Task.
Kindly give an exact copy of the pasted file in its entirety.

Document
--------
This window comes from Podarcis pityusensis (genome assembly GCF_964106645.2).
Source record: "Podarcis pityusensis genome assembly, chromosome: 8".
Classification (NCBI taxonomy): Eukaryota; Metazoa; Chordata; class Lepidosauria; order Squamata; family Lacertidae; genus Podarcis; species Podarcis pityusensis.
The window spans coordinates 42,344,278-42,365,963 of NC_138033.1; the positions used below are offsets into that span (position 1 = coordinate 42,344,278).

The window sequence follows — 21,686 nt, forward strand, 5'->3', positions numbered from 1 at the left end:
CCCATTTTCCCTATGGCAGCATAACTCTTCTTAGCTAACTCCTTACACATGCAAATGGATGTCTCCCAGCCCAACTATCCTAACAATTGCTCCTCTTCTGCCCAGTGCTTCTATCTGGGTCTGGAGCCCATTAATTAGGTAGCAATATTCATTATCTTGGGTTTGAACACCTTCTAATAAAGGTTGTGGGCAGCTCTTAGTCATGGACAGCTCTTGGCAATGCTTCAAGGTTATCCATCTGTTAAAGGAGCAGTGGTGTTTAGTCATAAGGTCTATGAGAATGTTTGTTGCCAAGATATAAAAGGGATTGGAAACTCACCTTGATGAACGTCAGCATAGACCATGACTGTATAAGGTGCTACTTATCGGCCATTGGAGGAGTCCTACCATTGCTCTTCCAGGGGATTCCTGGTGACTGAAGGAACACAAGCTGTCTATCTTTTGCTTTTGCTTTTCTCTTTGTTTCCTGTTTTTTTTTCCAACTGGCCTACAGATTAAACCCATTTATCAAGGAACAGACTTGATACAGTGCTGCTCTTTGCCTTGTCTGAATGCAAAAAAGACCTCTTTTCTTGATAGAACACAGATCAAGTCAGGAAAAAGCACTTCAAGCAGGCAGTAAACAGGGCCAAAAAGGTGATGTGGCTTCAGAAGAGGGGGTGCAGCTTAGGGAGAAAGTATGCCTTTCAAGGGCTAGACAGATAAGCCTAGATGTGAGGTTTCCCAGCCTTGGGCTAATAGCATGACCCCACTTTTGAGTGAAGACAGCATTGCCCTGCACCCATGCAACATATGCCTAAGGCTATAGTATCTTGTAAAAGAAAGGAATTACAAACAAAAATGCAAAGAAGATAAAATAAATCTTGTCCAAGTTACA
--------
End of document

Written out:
This window comes from Podarcis pityusensis (genome assembly GCF_964106645.2).
Source record: "Podarcis pityusensis genome assembly, chromosome: 8".
Classification (NCBI taxonomy): Eukaryota; Metazoa; Chordata; class Lepidosauria; order Squamata; family Lacertidae; genus Podarcis; species Podarcis pityusensis.
The window spans coordinates 42,344,278-42,365,963 of NC_138033.1; the positions used below are offsets into that span (position 1 = coordinate 42,344,278).

The window sequence follows — 21,686 nt, forward strand, 5'->3', positions numbered from 1 at the left end:
CCCATTTTCCCTATGGCAGCATAACTCTTCTTAGCTAACTCCTTACACATGCAAATGGATGTCTCCCAGCCCAACTATCCTAACAATTGCTCCTCTTCTGCCCAGTGCTTCTATCTGGGTCTGGAGCCCATTAATTAGGTAGCAATATTCATTATCTTGGGTTTGAACACCTTCTAATAAAGGTTGTGGGCAGCTCTTAGTCATGGACAGCTCTTGGCAATGCTTCAAGGTTATCCATCTGTTAAAGGAGCAGTGGTGTTTAGTCATAAGGTCTATGAGAATGTTTGTTGCCAAGATATAAAAGGGATTGGAAACTCACCTTGATGAACGTCAGCATAGACCATGACTGTATAAGGTGCTACTTATCGGCCATTGGAGGAGTCCTACCATTGCTCTTCCAGGGGATTCCTGGTGACTGAAGGAACACAAGCTGTCTATCTTTTGCTTTTGCTTTTCTCTTTGTTTCCTGTTTTTTTTTCCAACTGGCCTACAGATTAAACCCATTTATCAAGGAACAGACTTGATACAGTGCTGCTCTTTGCCTTGTCTGAATGCAAAAAAGACCTCTTTTCTTGATAGAACACAGATCAAGTCAGGAAAAAGCACTTCAAGCAGGCAGTAAACAGGGCCAAAAAGGTGATGTGGCTTCAGAAGAGGGGGTGCAGCTTAGGGAGAAAGTATGCCTTTCAAGGGCTAGACAGATAAGCCTAGATGTGAGGTTTCCCAGCCTTGGGCTAATAGCATGACCCCACTTTTGAGTGAAGACAGCATTGCCCTGCACCCATGCAACATATGCCTAAGGCTATAGTATCTTGTAAAAGAAAGGAATTACAAACAAAAATGCAAAGAAGATAAAATAAATCTTGTCCAAGTTACA